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Comments made by a circuit judge in court rulings that halted scheduled executions for eight inmates were "inappropriate," Gov. Asa Hutchinson said Wednesday.


Notice to appeal execution ruling


Pulaski County Circuit Judge Wendell Griffen said in a Tuesday court order that the state's motion to dissolve the temporary restraining order on the executions was "categorically false," "unwarranted" and "factually groundless."

When contacted Wednesday, Griffen said he could not comment on the governor's remarks because of the pending lawsuit.

The court case was filed in June by nine inmates -- eight of whom Hutchinson had scheduled for execution in the coming weeks -- in an effort to force the state prison system to reveal its source when purchasing execution drugs.

After holding a hearing on a motion last week from lawyers from state Attorney General Leslie Rutledge's office to dismiss the case, Griffen issued a temporary halt to the executions and ordered the state to disclose the source of the execution drugs.

The state responded by filing a motion to dissolve the temporary restraining order and to allow the executions to continue. Griffen denied that request on Tuesday -- at which point the state appealed the decision to the Arkansas Supreme Court and asked for an expedited hearing.

Hutchinson discussed the case with reporters Wednesday after a news conference where he proposed a 10-year plan to reduce obesity in the state.

"I thought the judge's comments and approach was [sic] inappropriate," Hutchinson said. "I am delighted that the attorney general sought to appeal that to the Supreme Court very quickly. This is a decision that should be substantively discussed and ultimately decided by the Supreme Court."

Hutchinson also said he was "confused" by Griffen's order that the state disclose the identity of the execution drugs' manufacturers and suppliers given that Arkansas Act 1096 of 2015 makes it illegal to do so.

The confidentiality is the main point of contention in the lawsuit, the governor said.

"H̶e̶ ̶i̶s̶ ̶b̶a̶s̶i̶c̶a̶l̶l̶y̶ ̶t̶e̶l̶l̶i̶n̶g̶ ̶t̶h̶e̶ ̶s̶t̶a̶t̶e̶ ̶t̶o̶ ̶v̶i̶o̶l̶a̶t̶e̶ ̶t̶h̶e̶ ̶l̶a̶w̶ ̶w̶i̶t̶h̶o̶u̶t̶ ̶r̶u̶l̶i̶n̶g̶ ̶o̶n̶ ̶w̶h̶e̶t̶h̶e̶r̶

̶t̶h̶e̶ ̶l̶a̶w̶ ̶i̶s̶ ̶c̶o̶n̶s̶t̶i̶t̶u̶t̶i̶o̶n̶a̶l̶,̶"̶ ̶H̶u̶t̶c̶h̶i̶n̶s̶o̶n̶ ̶s̶a̶i̶d̶.̶

Hutchinson said Griffen is basically telling the state to violate the law without ruling on whether the law is constitutional.*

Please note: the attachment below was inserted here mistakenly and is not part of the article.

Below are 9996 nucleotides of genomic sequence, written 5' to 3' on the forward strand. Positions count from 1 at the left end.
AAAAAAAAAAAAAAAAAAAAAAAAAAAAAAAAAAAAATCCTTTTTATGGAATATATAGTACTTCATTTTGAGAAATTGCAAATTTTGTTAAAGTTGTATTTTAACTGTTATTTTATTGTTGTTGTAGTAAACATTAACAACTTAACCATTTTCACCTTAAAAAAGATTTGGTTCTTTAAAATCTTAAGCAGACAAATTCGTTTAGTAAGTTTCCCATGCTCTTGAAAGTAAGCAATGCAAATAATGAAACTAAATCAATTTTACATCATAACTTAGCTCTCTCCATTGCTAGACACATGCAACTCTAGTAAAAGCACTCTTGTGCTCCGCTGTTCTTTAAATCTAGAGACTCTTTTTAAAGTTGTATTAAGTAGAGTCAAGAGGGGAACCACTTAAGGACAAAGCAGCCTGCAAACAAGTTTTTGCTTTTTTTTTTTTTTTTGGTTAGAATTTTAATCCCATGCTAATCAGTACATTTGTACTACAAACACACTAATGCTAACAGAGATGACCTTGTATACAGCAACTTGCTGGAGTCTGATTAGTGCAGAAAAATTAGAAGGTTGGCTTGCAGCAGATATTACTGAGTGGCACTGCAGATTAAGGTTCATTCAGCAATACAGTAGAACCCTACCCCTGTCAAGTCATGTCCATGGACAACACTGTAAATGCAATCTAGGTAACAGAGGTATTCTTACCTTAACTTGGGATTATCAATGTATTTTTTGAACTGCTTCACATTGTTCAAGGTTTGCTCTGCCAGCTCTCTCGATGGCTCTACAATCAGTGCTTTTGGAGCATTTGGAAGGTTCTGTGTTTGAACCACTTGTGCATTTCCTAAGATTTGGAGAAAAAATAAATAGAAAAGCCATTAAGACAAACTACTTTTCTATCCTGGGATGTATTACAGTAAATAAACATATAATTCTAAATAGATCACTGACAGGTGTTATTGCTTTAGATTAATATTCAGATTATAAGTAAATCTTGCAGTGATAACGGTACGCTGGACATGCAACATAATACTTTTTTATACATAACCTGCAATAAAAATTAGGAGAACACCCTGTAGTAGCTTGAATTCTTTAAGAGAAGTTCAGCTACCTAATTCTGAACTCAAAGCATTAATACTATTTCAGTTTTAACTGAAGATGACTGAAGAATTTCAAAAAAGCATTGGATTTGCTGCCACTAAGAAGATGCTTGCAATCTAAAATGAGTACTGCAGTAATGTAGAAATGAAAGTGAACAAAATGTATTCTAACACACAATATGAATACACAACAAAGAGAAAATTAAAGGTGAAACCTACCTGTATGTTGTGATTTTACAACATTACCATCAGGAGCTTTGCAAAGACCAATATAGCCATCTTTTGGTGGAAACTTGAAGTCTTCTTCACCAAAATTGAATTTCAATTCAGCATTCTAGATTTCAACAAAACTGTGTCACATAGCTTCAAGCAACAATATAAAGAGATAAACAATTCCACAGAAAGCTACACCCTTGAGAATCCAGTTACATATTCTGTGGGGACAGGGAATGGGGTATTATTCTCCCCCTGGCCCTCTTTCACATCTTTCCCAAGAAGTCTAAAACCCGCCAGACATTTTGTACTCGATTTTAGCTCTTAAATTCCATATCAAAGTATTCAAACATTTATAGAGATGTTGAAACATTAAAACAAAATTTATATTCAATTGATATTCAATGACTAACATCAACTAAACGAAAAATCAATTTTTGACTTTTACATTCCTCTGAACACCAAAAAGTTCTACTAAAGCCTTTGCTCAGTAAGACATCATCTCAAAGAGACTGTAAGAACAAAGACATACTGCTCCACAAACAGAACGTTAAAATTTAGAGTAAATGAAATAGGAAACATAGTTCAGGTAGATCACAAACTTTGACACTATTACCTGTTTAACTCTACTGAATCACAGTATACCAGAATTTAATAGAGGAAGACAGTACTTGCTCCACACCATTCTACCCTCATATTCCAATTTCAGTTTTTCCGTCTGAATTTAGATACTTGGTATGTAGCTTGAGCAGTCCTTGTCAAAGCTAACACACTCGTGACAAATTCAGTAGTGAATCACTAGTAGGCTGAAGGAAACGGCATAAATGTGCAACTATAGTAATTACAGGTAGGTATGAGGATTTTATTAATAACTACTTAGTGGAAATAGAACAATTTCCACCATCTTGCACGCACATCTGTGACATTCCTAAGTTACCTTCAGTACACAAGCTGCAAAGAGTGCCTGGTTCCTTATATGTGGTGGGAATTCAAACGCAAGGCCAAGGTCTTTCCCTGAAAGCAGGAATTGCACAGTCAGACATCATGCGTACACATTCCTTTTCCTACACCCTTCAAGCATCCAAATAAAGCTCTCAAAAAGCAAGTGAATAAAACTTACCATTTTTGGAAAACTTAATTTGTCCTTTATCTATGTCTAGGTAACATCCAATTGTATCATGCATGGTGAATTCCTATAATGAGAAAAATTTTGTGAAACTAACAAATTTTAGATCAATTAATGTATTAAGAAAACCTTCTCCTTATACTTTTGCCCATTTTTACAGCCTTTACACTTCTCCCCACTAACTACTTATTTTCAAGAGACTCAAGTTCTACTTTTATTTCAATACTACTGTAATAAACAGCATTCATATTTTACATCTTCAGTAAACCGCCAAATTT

Metro on 10/15/2015

*CORRECTION: This article about Gov. Asa Hutchinson's reaction to a ruling by Pulaski County Circuit Judge Wendell Griffen misidentified a paraphrased comment from the governor as a direct quote. Griffen ordered the state to disclose manufacturers and suppliers of execution drugs. The article should have stated:

Hutchinson said Griffen is basically telling the state to violate the law without ruling on whether the law is constitutional.

Print Headline: Governor slams comments made by Judge Griffen


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Archived Comments

  • Stingray74
    October 15, 2015 at 7:16 a.m.

    Since I am no grammarian - would some enlightened soul tell me what is incorrect in the statement by the Governor that warrants [sic] by Ms. Roberts??

  • PopMom
    October 15, 2015 at 7:44 a.m.


    Asa should have used "were." A compound subject connected by "and" needs a plural verb. The only exception is when the compound subject usually is thought of as singular, such as "bread and butter" or "macaroni and cheese."

  • Popsmith
    October 15, 2015 at 8:14 a.m.

    Just hire Texas to execute them and save the legal fees.

  • PM1118
    October 15, 2015 at 9:23 a.m.

    Asa does have a public hissy fit when anyone disagrees with him. Guess "inappropriate" has come to mean "contrary to the gov's opinion"!

  • LR1955
    October 15, 2015 at 9:29 a.m.

    Pulaski County Circuit Judge Wendell Griffen has let loose many newly accused criminals that have lengthy past records. He is definitely a "friend of the criminal". Look at many of the crime report articles in the AR Dem Gaz and you'll see what I mean.

  • RobertBolt
    October 15, 2015 at 9:31 a.m.

    Apparently, Asa's thoughtful approach to reduce obesity in Arkansas is to execute overweight prisoners any way he wants, and he gets confused and angry when that mouthy judge slows him down.

  • nabubsbcglobalnet
    October 15, 2015 at 10:38 a.m.

    Kudos to Governor Hutchinson, these lowlife maggets have sat on death row way to long.Why should they be allowed to live so long , after causing so much pain to so many people? I think if they have a problem with the execution drugs , give them the option of the electric chair or firing squad.But make them decide fast , because they don't deserve to live even as long as they have..

  • HarleyOwner
    October 15, 2015 at 11:23 a.m.

    Popsmith has the right idea. Since Texas doesn't have a problem executing prisoners, create "con air" and fly those thugs down there.

  • Reason
    October 15, 2015 at 8:32 p.m.

    If the people feel the inmates do not have the right to litigate than change the Arkansas Constitution.,, Because the Constitution plaining states that they have that right. And if you want cruel punishment than change the US Constitution.
    My question is HOW can the governor justify $24,000 in lethal drugs that only have a one year shelf life?